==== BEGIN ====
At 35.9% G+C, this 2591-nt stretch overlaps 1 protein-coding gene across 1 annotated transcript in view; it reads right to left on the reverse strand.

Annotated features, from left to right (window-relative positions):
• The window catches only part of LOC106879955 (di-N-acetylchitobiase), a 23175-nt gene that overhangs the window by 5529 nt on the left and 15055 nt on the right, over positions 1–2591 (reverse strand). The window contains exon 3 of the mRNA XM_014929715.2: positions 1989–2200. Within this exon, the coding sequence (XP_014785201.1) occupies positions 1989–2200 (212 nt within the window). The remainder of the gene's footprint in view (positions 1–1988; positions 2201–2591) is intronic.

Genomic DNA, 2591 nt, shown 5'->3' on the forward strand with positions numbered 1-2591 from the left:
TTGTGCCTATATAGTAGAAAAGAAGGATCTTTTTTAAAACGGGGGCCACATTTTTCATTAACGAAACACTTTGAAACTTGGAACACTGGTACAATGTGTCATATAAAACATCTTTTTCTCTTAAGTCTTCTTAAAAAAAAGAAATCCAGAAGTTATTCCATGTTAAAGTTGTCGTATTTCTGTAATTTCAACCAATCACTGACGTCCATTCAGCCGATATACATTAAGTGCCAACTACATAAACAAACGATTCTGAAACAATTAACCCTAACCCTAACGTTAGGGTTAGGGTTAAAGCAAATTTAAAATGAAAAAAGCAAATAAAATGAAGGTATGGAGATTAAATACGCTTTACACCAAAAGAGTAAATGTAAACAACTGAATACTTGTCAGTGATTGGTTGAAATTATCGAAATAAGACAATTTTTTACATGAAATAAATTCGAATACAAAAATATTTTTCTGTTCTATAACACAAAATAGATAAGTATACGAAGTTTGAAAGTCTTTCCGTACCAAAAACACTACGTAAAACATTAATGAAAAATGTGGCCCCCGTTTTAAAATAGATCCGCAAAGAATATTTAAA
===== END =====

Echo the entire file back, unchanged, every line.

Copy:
At 35.9% G+C, this 2591-nt stretch overlaps 1 protein-coding gene across 1 annotated transcript in view; it reads right to left on the reverse strand.

Annotated features, from left to right (window-relative positions):
• The window catches only part of LOC106879955 (di-N-acetylchitobiase), a 23175-nt gene that overhangs the window by 5529 nt on the left and 15055 nt on the right, over positions 1–2591 (reverse strand). The window contains exon 3 of the mRNA XM_014929715.2: positions 1989–2200. Within this exon, the coding sequence (XP_014785201.1) occupies positions 1989–2200 (212 nt within the window). The remainder of the gene's footprint in view (positions 1–1988; positions 2201–2591) is intronic.

Genomic DNA, 2591 nt, shown 5'->3' on the forward strand with positions numbered 1-2591 from the left:
TTGTGCCTATATAGTAGAAAAGAAGGATCTTTTTTAAAACGGGGGCCACATTTTTCATTAACGAAACACTTTGAAACTTGGAACACTGGTACAATGTGTCATATAAAACATCTTTTTCTCTTAAGTCTTCTTAAAAAAAAGAAATCCAGAAGTTATTCCATGTTAAAGTTGTCGTATTTCTGTAATTTCAACCAATCACTGACGTCCATTCAGCCGATATACATTAAGTGCCAACTACATAAACAAACGATTCTGAAACAATTAACCCTAACCCTAACGTTAGGGTTAGGGTTAAAGCAAATTTAAAATGAAAAAAGCAAATAAAATGAAGGTATGGAGATTAAATACGCTTTACACCAAAAGAGTAAATGTAAACAACTGAATACTTGTCAGTGATTGGTTGAAATTATCGAAATAAGACAATTTTTTACATGAAATAAATTCGAATACAAAAATATTTTTCTGTTCTATAACACAAAATAGATAAGTATACGAAGTTTGAAAGTCTTTCCGTACCAAAAACACTACGTAAAACATTAATGAAAAATGTGGCCCCCGTTTTAAAATAGATCCGCAAAGAATATTTAAA